Flex – 115

Last – 103.5 mm

Weight – 1425 g

If you have a wide, high volume foot, you’ll probably love this boot. With a 103.5 mm last, the Scott Cosmos III offers a roomy and accommodating fit for wide, high volume feet. It’s traditional four buckle system is familiar and feels just like strapping into your alpine boots. This boot has a 60 degree range of motion allowing you to walk freely and easily, especially in steep terrain. Transitions are easy in this boot with the external walk mechanism, a well received update from previous versions.

It’s 115 flex makes the Cosmos III is a great everyday touring boot. It’s not the stiffest, burliest boot on our list (see the Zero G Pro Tour or Dynafit Hoji for that) but it is a solid all around touring boot that performs well on the downhill and is exceptional on the uphill.

*The Cosmos III is available in a women’s version, the Celeste III.

Scarpa Maestrale RS

$795

Flex – 125

Last – 101

Weight – 1410 g

The Maestrale RS is a staple on our wall at Tahoe Mountain Sports. It’s a stiff, aggressive boot that is right up there with the Hoji and Zero G Pro Tour for people that are skiing fast and aggressively, or driving bigger skis in the backcountry. One of my favorite features on this boot is the strap over the ankle which really helps draw your heel in and keep it secured. This is a medium volume boot and fits many different shapes and sizes of feet.

You’re not making sacrifices with this lightweight boot – it’s powerful and responsive on the downhill and comfortable and light for the uphill. A 60 degree range of motion gives you uphill comfort and efficiency. 60 degrees is a huge range of motion; that’s typically more than most people can flex their foot!

*The Maestrale RS is available in a women’s version, the Gea RS.

Tecnica Zero G Tour Scout – Women’s

$799.95

Flex – 115

Last – 99 mm

Weight – 1360 g

Tecnica’s Zero G Tour Scout is an awesome choice for ladies looking for a comfortable, light boot for the uphill that can charge downhill. It uses a familiar four buckle system and has an external walk mechanism to keep transitions quick and simple. The 115 flex and overall stiffness puts this boot in a performance category. It’s a touring boot that you can drive aggressively but like the rest of the boots on our list, it doesn’t make uphill sacrifices along the way.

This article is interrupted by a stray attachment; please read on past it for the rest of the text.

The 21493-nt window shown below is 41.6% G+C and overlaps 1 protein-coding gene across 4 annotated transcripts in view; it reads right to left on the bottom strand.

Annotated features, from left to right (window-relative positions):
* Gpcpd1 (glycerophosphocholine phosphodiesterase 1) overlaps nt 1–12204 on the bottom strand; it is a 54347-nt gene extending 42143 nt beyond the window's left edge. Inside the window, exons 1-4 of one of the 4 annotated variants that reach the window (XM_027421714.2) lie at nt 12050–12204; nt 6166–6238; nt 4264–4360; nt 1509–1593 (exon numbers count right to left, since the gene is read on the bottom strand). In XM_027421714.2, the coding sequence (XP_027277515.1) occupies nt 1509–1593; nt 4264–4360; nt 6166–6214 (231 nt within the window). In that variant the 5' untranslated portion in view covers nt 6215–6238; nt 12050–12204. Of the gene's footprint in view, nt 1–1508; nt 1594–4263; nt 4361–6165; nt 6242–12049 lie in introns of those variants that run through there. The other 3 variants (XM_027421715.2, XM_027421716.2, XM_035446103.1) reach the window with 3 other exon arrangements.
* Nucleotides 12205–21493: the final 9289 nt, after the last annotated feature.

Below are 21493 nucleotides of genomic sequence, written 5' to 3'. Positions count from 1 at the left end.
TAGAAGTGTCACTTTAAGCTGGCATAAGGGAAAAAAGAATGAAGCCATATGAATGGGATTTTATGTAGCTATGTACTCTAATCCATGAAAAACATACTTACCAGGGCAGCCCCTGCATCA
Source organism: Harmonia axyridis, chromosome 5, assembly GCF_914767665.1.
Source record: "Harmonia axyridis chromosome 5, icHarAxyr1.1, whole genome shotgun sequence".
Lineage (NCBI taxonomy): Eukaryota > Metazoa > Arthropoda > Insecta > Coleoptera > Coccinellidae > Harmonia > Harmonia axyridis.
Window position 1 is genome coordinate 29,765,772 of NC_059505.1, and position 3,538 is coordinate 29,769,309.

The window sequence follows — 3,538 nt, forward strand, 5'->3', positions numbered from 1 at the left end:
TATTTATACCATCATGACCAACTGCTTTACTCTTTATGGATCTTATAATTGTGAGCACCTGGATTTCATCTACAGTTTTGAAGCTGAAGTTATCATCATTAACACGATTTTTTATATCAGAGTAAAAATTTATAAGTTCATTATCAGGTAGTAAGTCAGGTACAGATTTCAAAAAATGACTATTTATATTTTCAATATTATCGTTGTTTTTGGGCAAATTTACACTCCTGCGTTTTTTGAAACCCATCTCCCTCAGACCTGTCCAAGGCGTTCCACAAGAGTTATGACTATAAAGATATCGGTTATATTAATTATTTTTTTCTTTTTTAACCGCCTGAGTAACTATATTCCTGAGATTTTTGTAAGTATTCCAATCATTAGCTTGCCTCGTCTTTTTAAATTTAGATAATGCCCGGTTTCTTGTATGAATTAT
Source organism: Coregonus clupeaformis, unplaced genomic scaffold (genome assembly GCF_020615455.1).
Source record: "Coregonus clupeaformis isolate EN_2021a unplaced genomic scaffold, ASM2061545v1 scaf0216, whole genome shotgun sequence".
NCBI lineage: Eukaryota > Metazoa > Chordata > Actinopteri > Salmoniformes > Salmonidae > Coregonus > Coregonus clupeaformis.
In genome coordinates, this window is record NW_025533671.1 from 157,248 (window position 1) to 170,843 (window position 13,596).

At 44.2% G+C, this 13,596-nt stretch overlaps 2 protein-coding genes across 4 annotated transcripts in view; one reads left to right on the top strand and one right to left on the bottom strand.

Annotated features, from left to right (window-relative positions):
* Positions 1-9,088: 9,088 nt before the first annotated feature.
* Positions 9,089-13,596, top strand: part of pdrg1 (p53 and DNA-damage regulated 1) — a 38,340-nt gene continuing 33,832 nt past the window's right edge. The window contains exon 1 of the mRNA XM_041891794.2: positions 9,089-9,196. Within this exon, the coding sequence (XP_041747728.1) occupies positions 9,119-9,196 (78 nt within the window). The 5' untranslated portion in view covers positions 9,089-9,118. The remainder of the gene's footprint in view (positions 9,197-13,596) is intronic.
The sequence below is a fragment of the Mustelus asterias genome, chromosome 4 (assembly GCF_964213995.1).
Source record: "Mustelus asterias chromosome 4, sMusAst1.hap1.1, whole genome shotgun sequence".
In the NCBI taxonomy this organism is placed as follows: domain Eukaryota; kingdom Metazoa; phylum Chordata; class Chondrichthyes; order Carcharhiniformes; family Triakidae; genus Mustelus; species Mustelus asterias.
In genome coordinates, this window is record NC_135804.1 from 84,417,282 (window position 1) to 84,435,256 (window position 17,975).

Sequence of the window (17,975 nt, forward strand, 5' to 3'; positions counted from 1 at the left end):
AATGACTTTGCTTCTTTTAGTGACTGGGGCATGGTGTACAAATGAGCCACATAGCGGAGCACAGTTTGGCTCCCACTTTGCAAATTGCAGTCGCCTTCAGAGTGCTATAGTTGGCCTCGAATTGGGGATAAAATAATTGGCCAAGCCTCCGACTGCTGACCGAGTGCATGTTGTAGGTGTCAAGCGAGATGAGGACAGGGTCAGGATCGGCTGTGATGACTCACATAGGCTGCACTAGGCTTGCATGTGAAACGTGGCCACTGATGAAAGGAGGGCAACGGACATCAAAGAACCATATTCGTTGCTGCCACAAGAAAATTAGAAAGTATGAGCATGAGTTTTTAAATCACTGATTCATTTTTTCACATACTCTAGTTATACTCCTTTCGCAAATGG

This boot has a 55 degree range of motion, which is a close to the maximum range of motion most people have in their ankles. It’s a medium volume boot with a 99 mm last. It’s light, comfortable, stiff, and easy to use. The bottom line with the Zero G Tour Scout is that it’s a fantastic all around touring boot that climbs well and skis better.

Are you building a backcountry touring setup?

If so, check out our list of the Best Backcountry Skis!

And the Best Avalanche Beacons!

Disclosure: Some of the links in this post are affiliate links, meaning, at no additional cost to you, Tahoe Mountain Sports will earn a commission if you click through and make a purchase.  Affiliate commissions help fund the content for this blog.



Siobhan works at Tahoe Mountain Sports and currently manages TMS blog content. She loves everything about living in the mountains, from snowy winter days on skis to the hot, dusty trails of the Sierra's in the summer. Favorite activities include skiing, trail running and backpacking.